Auditory System I: The Ear And Cochlea
The auditory system is responsible for sound perception. The receptive end-organ is the cochlea of the inner ear, which converts sound waves into electrical signals by mechanotransduction. The electrical signal generated in response to a sound is passed (together with information from the vestibular system; see Chapter 29), via the eighth cranial nerve (vestibulocochlear nerve) to the brainstem where it synapses in the cochlear nuclear complex (see Chapter 28). Although the auditory system as a whole performs many functions, the primary site responsible for frequency discrimination is at the level of the cochlea.
Properties of sound waves
A sound wave is characterized by:
• Amplitude or loudness (measured in decibels [db]);
• Frequency or pitch (measured in hertz [Hz]);
• Phase and
• Quality or timbre.
The intensity of sound can vary enormously but in general we can discriminate changes in intensity of around 1–2 dB. The arrival of a sound at the head creates phase and intensity differences between the two ears unless the sound originates from the midline. The degree of delay and intensity change between the two ears as a result of their physical separation is useful but probably not necessary for the localization of sounds (see Chapter 28).
External and middle ear
On reaching the ear the sound passes down the external auditory meatus to the tympanic membrane or eardrum, which vibrates at a frequency and strength determined by the impinging sound. This causes the three ear ossicles in the middle ear to move, displacing fluid within the cochlea as the stapedial foot process moves within the oval window of the cochlea. This process is essential in reducing the acoustic impedance of the system and in enhancing the response to sound, because a sound hitting a fluid directly is largely reflected.
There are two small muscles associated with the ear ossicles, which protect them from damage by loud noises as well as modifying the movement of the stapedial foot process in the oval window. Damage to the ear ossicles (e.g. otosclerosis), middle ear (e.g. infection or otitis media) or external auditory meatus (e.g. blockage by wax) all lead to a reduction in hearing or deafness that is conductive in nature.
Inner ear and cochlea
The displacement of the stapedial foot process in the oval window generates waves in the perilymph-filled scala vestibuli and tympani of the cochlea. These two scalae are in communication at the apical end of the cochlea, the helicotrema, but are separated for the rest of their length by the scala media, which contains the transduction apparatus in the organ of Corti.
The organ of Cortisits on the floor of the scala media on a structure known as the basilar membrane (BM), the width of which increases with distance from the stapedial end. This increase in width coupled to a decrease in stiffness of the BM means that sounds of high frequency maximally displace the BM at the stapedial end of the cochlea while low-frequency sounds maximally activate the apical end of the BM. Thus, frequency tuning is, in part, a function of the BM although it is greatly enhanced and made more selective by the hair cells of the organ of Corti that lie on this membrane.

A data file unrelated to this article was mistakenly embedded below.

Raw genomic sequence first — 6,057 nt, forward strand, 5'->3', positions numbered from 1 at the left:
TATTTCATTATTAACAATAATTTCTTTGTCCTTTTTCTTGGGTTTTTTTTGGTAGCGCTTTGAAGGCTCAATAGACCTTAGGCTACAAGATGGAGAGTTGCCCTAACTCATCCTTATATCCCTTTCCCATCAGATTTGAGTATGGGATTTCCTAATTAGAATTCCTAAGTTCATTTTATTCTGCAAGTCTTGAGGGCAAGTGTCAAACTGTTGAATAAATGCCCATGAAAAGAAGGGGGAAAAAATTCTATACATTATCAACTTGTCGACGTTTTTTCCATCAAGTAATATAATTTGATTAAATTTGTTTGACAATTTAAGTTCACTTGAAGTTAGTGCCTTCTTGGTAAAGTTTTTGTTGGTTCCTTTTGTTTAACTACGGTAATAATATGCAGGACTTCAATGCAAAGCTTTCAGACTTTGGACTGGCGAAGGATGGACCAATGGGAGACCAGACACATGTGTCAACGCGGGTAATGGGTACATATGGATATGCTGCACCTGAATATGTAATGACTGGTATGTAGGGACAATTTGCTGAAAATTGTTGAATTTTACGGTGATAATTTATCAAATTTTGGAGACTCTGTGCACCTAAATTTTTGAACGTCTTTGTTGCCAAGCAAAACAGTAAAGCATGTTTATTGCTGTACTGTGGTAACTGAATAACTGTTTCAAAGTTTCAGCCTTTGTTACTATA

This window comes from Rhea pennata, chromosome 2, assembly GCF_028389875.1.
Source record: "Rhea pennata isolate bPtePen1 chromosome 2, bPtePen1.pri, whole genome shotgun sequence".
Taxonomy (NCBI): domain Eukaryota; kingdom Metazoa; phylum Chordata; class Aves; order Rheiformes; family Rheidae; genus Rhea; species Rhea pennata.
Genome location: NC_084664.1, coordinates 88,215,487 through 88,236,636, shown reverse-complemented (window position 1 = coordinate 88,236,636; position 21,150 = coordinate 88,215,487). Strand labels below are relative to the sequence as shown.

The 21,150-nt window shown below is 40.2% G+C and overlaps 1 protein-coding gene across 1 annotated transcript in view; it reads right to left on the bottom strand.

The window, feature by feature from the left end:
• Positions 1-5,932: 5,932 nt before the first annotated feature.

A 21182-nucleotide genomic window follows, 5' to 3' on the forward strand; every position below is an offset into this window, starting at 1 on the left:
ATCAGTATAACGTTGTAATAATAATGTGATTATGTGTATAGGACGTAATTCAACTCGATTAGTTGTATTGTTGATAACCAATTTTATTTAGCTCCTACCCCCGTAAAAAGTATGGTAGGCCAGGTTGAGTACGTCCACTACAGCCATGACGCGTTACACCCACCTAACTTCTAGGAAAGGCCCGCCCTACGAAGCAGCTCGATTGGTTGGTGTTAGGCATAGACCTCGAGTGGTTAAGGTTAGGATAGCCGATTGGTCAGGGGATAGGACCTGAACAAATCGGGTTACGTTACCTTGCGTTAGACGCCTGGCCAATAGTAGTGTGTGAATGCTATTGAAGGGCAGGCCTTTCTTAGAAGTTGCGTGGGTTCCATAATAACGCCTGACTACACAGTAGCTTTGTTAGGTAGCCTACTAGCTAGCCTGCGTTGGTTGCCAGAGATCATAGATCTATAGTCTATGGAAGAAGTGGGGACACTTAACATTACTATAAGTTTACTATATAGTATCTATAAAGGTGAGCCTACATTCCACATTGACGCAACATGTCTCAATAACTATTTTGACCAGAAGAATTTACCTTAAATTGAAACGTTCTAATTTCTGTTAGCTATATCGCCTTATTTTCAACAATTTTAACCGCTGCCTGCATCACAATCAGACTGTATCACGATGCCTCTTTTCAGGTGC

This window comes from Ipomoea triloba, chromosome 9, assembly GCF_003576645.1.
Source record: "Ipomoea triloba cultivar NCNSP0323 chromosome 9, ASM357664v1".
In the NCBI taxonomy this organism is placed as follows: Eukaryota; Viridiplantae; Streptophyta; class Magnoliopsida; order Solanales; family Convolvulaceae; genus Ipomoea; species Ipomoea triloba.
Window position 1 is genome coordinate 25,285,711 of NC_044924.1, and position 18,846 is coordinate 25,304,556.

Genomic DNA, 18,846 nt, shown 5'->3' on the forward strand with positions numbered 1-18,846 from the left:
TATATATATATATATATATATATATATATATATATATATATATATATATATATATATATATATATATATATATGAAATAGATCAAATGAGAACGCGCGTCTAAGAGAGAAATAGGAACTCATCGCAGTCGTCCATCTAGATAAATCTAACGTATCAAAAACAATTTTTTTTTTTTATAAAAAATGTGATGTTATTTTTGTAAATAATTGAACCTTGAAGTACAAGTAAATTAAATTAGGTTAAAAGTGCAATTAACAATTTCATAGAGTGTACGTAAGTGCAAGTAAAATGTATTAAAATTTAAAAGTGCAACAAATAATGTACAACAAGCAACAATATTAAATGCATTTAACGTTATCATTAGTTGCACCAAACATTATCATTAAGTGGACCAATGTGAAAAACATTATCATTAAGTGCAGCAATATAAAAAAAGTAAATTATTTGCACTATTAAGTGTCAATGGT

The organ of Corti is a complex structure that contains the cells of auditory transduction, the hair cells (see Chapter 23), which are of two types in this structure:
• a single row of inner hair cells (IHCs) – which provide most of the signal in the eighth cranial nerve;
• 3–4 rows of outer hair cells (OHCs) – which have a role in modulating the response of IHCs to a given sound.
These two types of hair cell are morphologically and electrophysiologically distinct:
• While the IHCs receive little input from the brainstem, the OHCs do so from the superior olivary complex, which has the effect of modifying the shape and response properties of these cells.
• Some of the OHCs make direct contact with the overlying tectorial membrane (TM) in the organ of Corti which may be important in modifying the response of the IHCs to sound, as these cells do not contact the TM but provide 93% of the afferent input of the cochlear nerve.
• One afferent fibre receives from many OHCs, but a single IHC is associated with many afferent fibres.
In addition to these differences between OHCs and IHCs, there are subtle alterations in the hair cells themselves with distance along the scala media. These alterations in shape modify their tuning characteristics, which adds a degree of refinement to frequency tuning beyond that imparted by the resonance properties of the BM.
Damage to the cochlea, hair cells or cochlear part of the vestibulocochlear nerve leads to deafness that is described as being sensorineural in nature. Trauma, ischaemia and tumours of the eighth cranial nerve can lead to this. Certain hereditary causes of deafness have been associated recently with defects in the proteins found in the stereocilia of hair cells (see also Chapter 23).